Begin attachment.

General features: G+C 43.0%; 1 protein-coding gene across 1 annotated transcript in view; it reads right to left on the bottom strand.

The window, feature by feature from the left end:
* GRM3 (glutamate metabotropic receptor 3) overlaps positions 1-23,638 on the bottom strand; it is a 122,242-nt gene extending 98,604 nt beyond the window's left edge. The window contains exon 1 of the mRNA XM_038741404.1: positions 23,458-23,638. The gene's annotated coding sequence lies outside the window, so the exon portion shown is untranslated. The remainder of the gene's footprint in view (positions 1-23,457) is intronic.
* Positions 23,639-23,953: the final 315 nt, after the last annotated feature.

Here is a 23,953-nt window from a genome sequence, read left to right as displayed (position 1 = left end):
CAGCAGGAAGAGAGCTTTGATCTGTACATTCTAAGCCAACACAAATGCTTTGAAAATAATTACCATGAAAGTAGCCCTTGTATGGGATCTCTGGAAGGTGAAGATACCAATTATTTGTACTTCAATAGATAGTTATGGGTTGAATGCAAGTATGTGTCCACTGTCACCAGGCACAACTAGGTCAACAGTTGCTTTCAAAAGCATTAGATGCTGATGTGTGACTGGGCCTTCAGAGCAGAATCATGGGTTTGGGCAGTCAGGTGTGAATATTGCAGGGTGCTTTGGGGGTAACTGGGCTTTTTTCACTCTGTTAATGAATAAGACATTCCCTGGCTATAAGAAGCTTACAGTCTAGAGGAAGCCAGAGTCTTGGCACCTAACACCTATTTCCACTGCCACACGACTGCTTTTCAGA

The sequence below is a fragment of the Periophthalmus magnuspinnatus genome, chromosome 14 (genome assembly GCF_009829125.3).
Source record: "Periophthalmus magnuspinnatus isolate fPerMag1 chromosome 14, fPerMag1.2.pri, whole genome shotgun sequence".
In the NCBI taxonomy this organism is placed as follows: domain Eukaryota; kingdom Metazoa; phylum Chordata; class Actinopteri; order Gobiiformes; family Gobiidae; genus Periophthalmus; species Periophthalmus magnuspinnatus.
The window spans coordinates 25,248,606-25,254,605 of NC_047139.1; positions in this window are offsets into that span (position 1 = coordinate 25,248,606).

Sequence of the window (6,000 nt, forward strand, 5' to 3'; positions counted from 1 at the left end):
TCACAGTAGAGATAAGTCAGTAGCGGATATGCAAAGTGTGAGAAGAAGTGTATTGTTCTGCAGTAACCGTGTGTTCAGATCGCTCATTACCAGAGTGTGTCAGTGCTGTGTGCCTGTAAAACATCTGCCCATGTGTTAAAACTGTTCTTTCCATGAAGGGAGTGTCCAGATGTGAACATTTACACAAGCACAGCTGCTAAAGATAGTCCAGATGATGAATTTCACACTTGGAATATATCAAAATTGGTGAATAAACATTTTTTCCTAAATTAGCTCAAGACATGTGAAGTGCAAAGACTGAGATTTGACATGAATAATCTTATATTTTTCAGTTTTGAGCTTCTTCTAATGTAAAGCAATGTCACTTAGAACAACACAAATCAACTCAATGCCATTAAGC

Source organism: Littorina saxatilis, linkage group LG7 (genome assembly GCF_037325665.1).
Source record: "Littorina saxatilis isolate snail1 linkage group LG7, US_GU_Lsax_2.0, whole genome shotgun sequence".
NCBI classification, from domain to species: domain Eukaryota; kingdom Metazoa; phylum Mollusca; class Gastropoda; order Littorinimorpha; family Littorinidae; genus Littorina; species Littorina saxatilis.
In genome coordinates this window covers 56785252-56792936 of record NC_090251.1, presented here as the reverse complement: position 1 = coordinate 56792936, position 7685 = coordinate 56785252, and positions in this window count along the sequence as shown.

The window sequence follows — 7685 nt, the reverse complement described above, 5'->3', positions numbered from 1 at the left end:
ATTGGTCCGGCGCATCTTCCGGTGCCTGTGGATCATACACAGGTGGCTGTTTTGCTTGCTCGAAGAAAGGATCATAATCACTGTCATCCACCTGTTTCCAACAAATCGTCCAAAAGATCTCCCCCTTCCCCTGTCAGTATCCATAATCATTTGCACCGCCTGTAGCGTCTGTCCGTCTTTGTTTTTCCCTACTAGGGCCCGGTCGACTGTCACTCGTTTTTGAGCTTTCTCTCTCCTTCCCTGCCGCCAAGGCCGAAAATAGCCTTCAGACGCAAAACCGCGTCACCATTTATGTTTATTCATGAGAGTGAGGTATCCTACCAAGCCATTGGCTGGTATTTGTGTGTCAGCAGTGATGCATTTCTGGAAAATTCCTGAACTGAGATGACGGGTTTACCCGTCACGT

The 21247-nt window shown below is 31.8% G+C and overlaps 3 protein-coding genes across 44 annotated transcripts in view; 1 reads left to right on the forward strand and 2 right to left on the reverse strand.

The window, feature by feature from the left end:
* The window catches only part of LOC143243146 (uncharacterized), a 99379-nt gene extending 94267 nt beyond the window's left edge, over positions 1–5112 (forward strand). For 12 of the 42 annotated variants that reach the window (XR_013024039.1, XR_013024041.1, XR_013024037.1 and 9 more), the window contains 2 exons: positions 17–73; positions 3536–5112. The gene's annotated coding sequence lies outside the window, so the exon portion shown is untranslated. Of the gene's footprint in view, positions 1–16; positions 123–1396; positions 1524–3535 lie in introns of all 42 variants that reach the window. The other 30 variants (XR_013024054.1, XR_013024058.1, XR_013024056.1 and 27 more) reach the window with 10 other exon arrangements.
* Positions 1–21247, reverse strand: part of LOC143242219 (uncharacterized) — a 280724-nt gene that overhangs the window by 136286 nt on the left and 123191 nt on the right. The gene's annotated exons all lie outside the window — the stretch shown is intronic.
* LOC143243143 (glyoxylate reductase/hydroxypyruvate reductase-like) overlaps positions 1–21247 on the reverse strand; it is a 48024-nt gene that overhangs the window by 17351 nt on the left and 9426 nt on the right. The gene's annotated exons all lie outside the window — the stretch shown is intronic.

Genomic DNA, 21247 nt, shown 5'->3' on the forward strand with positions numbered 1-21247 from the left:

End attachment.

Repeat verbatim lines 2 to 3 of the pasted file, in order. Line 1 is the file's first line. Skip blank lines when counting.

The window, feature by feature from the left end:
* GRM3 (glutamate metabotropic receptor 3) overlaps positions 1-23,638 on the bottom strand; it is a 122,242-nt gene extending 98,604 nt beyond the window's left edge. The window contains exon 1 of the mRNA XM_038741404.1: positions 23,458-23,638. The gene's annotated coding sequence lies outside the window, so the exon portion shown is untranslated. The remainder of the gene's footprint in view (positions 1-23,457) is intronic.